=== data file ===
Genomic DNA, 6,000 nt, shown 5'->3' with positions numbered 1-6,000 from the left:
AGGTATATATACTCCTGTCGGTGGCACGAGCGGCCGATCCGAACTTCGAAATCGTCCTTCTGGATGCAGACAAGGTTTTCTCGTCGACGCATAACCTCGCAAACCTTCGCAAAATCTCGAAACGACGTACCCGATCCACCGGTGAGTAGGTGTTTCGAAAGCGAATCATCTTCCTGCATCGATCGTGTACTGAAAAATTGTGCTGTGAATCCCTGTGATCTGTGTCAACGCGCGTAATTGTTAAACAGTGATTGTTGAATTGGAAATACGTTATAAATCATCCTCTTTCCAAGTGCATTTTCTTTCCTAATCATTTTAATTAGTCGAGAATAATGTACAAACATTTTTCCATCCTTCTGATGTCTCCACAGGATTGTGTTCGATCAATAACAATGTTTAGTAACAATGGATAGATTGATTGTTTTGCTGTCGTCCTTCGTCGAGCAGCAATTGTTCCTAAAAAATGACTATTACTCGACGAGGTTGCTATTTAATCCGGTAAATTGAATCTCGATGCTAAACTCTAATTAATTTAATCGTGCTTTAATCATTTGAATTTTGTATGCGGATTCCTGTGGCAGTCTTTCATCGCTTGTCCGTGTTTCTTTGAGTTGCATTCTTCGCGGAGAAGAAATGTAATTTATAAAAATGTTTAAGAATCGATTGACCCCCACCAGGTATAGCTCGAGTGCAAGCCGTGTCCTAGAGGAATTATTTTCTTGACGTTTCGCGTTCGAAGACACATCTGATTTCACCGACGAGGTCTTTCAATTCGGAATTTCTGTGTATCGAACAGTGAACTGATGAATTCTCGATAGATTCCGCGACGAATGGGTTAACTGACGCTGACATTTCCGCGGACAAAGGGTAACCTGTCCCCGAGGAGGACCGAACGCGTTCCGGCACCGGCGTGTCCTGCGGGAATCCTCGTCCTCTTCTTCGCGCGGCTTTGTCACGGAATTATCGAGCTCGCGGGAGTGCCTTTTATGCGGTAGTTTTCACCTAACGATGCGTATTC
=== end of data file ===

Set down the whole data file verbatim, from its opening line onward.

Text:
Genomic DNA, 6,000 nt, shown 5'->3' with positions numbered 1-6,000 from the left:
AGGTATATATACTCCTGTCGGTGGCACGAGCGGCCGATCCGAACTTCGAAATCGTCCTTCTGGATGCAGACAAGGTTTTCTCGTCGACGCATAACCTCGCAAACCTTCGCAAAATCTCGAAACGACGTACCCGATCCACCGGTGAGTAGGTGTTTCGAAAGCGAATCATCTTCCTGCATCGATCGTGTACTGAAAAATTGTGCTGTGAATCCCTGTGATCTGTGTCAACGCGCGTAATTGTTAAACAGTGATTGTTGAATTGGAAATACGTTATAAATCATCCTCTTTCCAAGTGCATTTTCTTTCCTAATCATTTTAATTAGTCGAGAATAATGTACAAACATTTTTCCATCCTTCTGATGTCTCCACAGGATTGTGTTCGATCAATAACAATGTTTAGTAACAATGGATAGATTGATTGTTTTGCTGTCGTCCTTCGTCGAGCAGCAATTGTTCCTAAAAAATGACTATTACTCGACGAGGTTGCTATTTAATCCGGTAAATTGAATCTCGATGCTAAACTCTAATTAATTTAATCGTGCTTTAATCATTTGAATTTTGTATGCGGATTCCTGTGGCAGTCTTTCATCGCTTGTCCGTGTTTCTTTGAGTTGCATTCTTCGCGGAGAAGAAATGTAATTTATAAAAATGTTTAAGAATCGATTGACCCCCACCAGGTATAGCTCGAGTGCAAGCCGTGTCCTAGAGGAATTATTTTCTTGACGTTTCGCGTTCGAAGACACATCTGATTTCACCGACGAGGTCTTTCAATTCGGAATTTCTGTGTATCGAACAGTGAACTGATGAATTCTCGATAGATTCCGCGACGAATGGGTTAACTGACGCTGACATTTCCGCGGACAAAGGGTAACCTGTCCCCGAGGAGGACCGAACGCGTTCCGGCACCGGCGTGTCCTGCGGGAATCCTCGTCCTCTTCTTCGCGCGGCTTTGTCACGGAATTATCGAGCTCGCGGGAGTGCCTTTTATGCGGTAGTTTTCACCTAACGATGCGTATTC